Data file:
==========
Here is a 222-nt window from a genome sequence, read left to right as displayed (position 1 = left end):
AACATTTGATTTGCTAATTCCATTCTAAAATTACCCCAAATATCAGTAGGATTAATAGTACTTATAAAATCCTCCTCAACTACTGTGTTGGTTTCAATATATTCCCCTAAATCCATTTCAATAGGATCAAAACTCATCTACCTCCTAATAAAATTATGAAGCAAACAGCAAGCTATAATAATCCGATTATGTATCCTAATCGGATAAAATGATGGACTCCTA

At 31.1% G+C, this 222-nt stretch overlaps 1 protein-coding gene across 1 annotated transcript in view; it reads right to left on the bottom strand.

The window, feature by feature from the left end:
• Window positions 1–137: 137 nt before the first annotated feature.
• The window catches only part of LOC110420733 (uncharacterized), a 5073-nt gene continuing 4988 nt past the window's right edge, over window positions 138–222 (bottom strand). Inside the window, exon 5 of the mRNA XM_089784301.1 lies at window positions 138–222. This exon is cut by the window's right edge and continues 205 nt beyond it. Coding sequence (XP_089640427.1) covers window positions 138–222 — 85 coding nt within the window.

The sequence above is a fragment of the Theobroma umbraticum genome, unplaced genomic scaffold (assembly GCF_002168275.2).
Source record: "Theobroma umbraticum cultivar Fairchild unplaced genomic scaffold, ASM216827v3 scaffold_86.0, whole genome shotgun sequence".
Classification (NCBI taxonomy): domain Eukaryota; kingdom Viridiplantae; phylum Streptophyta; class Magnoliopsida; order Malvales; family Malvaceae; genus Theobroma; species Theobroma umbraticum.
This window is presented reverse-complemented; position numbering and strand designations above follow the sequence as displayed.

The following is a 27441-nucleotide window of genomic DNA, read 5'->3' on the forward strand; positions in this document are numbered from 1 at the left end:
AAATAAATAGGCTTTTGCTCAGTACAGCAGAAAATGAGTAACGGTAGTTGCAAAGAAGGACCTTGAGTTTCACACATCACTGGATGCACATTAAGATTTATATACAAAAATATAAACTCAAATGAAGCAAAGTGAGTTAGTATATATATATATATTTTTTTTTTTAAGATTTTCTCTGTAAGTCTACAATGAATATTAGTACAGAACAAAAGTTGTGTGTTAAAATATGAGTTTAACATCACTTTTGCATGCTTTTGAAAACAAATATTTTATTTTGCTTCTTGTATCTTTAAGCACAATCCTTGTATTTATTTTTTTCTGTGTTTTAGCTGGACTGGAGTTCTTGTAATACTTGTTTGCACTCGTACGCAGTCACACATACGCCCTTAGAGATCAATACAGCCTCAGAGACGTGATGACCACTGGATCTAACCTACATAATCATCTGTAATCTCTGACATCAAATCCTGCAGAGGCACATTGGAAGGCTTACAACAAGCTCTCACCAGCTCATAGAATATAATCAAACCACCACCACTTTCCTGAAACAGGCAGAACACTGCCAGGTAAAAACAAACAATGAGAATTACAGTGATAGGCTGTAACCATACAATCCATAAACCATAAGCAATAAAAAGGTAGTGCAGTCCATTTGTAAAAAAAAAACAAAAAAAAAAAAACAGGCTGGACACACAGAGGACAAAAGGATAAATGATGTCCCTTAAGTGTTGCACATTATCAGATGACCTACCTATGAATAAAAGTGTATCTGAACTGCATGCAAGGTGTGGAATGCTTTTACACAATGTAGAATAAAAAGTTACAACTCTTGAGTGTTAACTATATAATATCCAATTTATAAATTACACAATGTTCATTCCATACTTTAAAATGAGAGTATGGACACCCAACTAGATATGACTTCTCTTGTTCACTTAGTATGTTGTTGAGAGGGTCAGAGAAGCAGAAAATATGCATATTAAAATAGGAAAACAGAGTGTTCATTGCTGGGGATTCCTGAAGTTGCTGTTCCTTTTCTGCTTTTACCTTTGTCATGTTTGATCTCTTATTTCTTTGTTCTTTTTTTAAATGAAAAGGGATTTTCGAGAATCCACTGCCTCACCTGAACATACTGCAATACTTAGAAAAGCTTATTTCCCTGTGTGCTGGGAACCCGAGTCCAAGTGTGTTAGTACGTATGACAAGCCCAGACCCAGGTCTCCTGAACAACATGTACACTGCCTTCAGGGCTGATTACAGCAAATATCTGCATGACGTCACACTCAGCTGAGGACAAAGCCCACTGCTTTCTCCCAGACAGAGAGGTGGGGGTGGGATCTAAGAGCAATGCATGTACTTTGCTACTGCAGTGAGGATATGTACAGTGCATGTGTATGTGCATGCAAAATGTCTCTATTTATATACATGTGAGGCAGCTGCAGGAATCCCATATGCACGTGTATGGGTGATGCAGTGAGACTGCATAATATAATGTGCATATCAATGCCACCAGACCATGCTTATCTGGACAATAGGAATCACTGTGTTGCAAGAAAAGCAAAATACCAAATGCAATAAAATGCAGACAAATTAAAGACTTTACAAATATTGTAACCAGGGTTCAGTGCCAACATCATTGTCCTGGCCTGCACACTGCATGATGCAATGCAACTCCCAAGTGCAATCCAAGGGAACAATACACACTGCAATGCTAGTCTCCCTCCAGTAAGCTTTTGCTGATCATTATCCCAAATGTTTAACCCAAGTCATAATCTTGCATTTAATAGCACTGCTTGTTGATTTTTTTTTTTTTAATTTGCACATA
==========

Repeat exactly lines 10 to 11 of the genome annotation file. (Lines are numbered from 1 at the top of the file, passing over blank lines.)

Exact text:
This window is presented reverse-complemented; position numbering and strand designations above follow the sequence as displayed.

The following is a 27441-nucleotide window of genomic DNA, read 5'->3' on the forward strand; positions in this document are numbered from 1 at the left end: